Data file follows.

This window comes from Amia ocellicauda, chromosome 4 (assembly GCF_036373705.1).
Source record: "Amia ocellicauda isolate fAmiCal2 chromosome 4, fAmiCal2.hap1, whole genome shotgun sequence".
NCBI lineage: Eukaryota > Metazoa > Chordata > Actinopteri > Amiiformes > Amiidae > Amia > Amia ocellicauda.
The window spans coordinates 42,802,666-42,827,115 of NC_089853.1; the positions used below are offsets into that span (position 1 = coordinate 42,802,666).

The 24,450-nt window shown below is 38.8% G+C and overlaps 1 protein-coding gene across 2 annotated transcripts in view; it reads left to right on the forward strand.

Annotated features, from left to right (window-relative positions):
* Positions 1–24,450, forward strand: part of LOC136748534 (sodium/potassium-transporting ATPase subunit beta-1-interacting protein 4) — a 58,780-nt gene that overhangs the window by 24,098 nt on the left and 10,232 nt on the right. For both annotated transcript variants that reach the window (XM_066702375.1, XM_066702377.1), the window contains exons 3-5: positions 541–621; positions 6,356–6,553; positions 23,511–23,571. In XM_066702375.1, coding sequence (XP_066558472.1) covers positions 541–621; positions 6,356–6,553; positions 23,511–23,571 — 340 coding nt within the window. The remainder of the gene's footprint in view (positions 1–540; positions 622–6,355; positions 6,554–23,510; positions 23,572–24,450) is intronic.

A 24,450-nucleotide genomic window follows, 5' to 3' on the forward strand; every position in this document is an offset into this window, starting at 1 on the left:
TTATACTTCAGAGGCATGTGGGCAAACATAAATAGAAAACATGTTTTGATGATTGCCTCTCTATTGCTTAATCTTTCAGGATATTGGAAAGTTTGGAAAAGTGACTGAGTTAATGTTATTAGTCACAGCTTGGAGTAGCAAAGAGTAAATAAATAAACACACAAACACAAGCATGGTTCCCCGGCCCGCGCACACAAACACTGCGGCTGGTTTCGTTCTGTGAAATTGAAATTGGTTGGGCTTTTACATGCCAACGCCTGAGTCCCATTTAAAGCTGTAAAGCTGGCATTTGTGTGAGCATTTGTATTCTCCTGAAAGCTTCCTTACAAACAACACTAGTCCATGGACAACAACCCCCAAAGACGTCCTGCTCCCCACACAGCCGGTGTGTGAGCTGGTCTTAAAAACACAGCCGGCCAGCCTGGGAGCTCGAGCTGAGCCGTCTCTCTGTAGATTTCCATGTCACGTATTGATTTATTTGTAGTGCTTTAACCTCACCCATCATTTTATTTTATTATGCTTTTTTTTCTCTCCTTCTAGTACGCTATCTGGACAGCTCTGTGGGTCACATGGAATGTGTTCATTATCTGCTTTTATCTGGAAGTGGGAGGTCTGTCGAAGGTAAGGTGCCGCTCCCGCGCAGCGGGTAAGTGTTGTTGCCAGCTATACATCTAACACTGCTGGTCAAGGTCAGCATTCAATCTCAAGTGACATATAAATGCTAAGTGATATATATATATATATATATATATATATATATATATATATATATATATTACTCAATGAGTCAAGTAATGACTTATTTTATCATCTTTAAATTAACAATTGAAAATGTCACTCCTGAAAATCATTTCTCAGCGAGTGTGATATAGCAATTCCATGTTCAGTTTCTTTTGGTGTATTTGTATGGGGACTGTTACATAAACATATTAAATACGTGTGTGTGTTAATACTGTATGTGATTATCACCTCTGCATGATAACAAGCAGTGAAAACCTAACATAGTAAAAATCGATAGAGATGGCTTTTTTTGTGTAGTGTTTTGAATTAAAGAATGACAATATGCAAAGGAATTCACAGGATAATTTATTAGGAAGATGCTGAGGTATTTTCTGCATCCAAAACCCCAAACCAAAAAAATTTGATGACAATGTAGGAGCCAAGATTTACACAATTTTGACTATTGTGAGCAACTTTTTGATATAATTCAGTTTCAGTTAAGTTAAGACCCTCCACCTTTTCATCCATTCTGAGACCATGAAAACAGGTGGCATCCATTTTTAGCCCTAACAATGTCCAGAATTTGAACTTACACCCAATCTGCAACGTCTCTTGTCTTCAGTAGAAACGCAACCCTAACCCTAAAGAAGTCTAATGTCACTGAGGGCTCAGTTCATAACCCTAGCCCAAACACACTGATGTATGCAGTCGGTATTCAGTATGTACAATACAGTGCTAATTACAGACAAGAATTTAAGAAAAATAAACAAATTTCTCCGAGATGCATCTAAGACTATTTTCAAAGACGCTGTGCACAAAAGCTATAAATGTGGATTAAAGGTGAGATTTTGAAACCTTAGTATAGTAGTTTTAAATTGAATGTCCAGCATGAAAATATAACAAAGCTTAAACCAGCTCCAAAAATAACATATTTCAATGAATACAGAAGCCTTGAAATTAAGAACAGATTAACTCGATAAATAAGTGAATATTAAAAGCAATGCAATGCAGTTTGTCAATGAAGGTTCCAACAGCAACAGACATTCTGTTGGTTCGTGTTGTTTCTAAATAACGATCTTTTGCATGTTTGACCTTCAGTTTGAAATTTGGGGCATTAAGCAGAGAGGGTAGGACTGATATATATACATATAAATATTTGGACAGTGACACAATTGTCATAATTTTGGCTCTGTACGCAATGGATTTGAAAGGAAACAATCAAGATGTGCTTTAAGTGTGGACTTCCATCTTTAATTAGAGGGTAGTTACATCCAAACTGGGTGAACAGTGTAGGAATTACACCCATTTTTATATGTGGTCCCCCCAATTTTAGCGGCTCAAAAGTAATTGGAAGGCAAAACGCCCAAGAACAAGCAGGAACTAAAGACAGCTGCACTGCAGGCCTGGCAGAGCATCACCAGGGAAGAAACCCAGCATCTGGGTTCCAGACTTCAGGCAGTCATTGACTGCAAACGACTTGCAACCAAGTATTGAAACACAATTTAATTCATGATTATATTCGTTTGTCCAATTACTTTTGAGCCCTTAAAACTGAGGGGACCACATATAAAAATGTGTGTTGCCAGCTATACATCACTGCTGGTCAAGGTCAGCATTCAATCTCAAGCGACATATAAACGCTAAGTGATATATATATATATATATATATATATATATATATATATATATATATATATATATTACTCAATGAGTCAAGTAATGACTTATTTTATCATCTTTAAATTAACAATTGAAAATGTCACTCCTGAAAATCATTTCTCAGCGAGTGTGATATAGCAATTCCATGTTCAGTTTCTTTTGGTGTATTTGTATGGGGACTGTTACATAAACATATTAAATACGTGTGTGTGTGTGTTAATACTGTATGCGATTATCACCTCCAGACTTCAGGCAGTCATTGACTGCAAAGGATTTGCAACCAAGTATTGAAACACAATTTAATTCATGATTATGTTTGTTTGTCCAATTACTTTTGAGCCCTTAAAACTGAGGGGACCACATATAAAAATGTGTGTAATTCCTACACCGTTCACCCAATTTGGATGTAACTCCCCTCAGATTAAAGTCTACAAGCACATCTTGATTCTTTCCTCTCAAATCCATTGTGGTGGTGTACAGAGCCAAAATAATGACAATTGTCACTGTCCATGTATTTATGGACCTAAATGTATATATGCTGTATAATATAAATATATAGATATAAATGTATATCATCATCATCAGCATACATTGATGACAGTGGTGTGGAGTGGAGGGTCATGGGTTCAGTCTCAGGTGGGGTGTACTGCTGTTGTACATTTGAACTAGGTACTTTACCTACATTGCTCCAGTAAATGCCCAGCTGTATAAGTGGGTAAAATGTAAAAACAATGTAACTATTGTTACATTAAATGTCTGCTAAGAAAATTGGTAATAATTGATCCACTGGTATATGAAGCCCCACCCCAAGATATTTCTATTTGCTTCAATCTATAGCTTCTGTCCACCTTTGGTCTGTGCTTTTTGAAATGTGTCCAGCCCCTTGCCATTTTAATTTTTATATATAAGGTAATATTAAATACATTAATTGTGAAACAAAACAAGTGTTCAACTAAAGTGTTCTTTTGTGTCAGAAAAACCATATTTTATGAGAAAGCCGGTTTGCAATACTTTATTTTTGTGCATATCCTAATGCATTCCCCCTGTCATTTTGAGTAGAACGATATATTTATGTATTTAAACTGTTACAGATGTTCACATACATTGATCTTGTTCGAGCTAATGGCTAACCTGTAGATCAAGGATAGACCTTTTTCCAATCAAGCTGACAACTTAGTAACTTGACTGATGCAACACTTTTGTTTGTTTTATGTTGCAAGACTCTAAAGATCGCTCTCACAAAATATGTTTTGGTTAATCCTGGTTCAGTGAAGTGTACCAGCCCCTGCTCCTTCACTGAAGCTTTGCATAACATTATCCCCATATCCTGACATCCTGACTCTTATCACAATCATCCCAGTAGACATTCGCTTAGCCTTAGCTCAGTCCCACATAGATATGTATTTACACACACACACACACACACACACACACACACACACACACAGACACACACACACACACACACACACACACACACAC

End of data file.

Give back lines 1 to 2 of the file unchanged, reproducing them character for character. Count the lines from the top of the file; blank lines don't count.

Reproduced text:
This window comes from Amia ocellicauda, chromosome 4 (assembly GCF_036373705.1).
Source record: "Amia ocellicauda isolate fAmiCal2 chromosome 4, fAmiCal2.hap1, whole genome shotgun sequence".